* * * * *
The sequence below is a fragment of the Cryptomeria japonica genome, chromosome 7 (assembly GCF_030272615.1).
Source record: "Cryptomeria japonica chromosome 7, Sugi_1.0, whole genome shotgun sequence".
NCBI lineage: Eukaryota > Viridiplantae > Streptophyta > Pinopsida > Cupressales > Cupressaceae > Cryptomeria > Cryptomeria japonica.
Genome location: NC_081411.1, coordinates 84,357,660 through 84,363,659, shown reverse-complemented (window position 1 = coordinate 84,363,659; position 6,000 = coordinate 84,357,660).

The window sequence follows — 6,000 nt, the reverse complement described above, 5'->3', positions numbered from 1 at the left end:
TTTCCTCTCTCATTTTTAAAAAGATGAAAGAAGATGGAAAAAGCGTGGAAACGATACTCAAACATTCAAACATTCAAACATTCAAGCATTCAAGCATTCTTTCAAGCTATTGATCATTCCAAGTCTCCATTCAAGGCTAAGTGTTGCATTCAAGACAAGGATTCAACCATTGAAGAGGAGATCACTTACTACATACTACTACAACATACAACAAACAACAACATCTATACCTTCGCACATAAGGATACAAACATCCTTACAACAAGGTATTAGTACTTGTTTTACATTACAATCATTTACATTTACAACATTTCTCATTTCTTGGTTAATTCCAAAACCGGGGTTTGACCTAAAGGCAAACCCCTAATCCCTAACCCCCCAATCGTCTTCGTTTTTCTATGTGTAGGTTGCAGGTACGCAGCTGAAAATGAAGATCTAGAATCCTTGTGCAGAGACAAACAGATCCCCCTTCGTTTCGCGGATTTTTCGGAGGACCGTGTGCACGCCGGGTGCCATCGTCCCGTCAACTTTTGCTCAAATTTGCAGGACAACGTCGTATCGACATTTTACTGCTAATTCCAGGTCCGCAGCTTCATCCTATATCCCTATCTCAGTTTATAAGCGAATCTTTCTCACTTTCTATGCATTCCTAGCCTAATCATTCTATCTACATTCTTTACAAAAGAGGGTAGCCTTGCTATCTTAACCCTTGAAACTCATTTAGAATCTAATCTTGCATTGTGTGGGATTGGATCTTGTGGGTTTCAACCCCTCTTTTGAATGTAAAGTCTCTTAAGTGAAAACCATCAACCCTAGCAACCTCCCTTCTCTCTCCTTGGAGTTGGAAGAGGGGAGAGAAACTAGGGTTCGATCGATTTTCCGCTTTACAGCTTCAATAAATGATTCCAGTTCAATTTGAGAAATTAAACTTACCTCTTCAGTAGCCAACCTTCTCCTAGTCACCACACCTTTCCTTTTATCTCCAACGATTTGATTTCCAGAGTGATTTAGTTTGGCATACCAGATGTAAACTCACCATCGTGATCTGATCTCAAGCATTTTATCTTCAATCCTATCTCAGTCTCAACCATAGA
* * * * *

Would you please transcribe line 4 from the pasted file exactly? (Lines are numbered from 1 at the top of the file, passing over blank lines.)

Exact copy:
Genome location: NC_081411.1, coordinates 84,357,660 through 84,363,659, shown reverse-complemented (window position 1 = coordinate 84,363,659; position 6,000 = coordinate 84,357,660).